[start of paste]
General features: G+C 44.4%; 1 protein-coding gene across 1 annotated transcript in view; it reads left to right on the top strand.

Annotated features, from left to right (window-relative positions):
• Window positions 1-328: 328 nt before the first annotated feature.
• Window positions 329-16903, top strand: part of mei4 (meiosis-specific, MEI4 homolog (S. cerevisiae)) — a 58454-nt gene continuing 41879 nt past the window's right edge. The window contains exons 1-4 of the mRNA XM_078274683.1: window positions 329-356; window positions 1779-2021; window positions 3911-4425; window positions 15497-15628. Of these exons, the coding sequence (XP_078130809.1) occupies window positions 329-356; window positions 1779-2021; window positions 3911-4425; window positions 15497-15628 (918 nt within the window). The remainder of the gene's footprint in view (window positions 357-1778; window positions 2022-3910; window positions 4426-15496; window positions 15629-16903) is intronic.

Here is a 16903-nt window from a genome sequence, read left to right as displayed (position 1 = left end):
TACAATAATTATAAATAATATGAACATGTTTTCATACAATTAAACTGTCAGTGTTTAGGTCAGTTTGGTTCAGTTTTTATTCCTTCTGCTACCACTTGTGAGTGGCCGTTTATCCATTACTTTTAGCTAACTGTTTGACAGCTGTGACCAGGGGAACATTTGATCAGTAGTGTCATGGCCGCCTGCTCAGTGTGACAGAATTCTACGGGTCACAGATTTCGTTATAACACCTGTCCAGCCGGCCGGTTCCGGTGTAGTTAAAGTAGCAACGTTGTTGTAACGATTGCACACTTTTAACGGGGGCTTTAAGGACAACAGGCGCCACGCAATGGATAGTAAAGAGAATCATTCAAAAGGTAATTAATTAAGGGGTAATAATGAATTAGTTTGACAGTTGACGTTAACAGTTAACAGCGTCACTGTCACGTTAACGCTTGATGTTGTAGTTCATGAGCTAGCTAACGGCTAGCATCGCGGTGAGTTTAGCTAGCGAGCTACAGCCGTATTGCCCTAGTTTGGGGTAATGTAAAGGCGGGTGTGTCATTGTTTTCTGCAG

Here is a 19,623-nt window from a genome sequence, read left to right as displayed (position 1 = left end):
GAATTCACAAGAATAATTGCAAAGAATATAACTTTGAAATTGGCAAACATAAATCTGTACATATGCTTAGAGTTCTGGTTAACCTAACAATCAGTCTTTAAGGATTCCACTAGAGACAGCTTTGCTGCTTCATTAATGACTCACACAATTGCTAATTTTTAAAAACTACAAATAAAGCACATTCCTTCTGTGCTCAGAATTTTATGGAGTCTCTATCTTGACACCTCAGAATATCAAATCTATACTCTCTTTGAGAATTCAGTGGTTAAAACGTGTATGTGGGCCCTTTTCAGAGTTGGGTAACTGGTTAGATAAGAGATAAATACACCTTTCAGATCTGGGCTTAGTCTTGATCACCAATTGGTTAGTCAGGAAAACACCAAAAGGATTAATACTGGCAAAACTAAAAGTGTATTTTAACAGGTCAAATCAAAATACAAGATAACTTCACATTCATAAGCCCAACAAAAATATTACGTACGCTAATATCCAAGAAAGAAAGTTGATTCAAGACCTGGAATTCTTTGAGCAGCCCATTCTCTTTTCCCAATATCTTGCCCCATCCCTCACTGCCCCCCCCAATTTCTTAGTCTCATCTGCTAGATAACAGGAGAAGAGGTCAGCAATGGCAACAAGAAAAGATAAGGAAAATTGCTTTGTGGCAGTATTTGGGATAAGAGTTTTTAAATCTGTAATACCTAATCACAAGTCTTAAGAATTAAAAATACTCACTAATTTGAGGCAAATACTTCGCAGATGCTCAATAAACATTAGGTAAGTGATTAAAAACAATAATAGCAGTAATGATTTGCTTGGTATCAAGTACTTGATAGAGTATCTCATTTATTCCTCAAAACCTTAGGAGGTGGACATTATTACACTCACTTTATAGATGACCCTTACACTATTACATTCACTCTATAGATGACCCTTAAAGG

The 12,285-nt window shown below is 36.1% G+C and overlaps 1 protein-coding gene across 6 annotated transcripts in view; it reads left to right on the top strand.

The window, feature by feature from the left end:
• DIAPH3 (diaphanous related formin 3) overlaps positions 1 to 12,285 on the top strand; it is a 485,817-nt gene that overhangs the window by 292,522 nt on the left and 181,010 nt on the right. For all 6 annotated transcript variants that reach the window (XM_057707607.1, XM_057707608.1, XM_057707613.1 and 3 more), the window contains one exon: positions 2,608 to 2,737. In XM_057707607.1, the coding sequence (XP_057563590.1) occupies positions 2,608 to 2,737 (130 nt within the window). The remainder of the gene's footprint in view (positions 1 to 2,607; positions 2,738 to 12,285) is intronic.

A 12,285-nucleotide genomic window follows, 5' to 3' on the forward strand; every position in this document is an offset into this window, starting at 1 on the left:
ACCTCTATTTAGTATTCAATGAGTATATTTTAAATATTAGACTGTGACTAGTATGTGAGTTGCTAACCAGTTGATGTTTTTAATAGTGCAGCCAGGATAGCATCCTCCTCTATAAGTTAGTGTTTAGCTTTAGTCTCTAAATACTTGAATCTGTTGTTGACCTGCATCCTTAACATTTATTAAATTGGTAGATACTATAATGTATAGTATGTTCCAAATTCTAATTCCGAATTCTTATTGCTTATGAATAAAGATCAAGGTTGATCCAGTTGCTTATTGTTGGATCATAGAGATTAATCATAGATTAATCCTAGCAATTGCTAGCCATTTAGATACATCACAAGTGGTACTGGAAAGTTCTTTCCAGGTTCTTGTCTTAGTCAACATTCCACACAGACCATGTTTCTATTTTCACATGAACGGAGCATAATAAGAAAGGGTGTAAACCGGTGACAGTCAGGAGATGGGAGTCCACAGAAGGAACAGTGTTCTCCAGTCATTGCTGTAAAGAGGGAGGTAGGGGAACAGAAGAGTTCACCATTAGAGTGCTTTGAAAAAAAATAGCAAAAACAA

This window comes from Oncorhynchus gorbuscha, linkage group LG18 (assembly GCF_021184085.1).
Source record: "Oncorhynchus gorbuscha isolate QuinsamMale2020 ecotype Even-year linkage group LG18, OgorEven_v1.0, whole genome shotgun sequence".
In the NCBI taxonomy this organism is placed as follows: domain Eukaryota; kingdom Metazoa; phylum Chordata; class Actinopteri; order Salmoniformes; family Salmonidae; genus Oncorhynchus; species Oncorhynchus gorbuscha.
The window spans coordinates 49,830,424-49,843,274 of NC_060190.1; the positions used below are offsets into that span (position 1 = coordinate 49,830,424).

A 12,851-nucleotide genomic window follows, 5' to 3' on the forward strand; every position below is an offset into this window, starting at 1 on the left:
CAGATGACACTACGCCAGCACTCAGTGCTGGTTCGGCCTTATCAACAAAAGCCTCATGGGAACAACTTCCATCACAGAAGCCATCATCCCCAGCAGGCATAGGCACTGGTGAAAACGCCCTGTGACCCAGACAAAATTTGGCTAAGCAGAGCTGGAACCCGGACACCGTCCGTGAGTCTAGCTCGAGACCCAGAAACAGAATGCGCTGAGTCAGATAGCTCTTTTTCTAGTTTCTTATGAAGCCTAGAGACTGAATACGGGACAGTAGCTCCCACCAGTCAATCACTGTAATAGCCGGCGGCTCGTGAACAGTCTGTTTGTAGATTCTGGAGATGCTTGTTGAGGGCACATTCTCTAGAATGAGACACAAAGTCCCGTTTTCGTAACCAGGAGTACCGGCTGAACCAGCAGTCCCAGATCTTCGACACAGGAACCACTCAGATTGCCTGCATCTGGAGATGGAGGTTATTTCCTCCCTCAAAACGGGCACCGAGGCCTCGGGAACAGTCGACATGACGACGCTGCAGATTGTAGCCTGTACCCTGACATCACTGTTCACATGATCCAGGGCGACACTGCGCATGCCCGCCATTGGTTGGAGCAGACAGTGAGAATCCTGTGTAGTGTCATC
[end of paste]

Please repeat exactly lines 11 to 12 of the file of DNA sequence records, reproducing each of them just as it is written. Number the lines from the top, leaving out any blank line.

• DIAPH3 (diaphanous related formin 3) overlaps positions 1 to 12,285 on the top strand; it is a 485,817-nt gene that overhangs the window by 292,522 nt on the left and 181,010 nt on the right. For all 6 annotated transcript variants that reach the window (XM_057707607.1, XM_057707608.1, XM_057707613.1 and 3 more), the window contains one exon: positions 2,608 to 2,737. In XM_057707607.1, the coding sequence (XP_057563590.1) occupies positions 2,608 to 2,737 (130 nt within the window). The remainder of the gene's footprint in view (positions 1 to 2,607; positions 2,738 to 12,285) is intronic.

A 12,285-nucleotide genomic window follows, 5' to 3' on the forward strand; every position in this document is an offset into this window, starting at 1 on the left: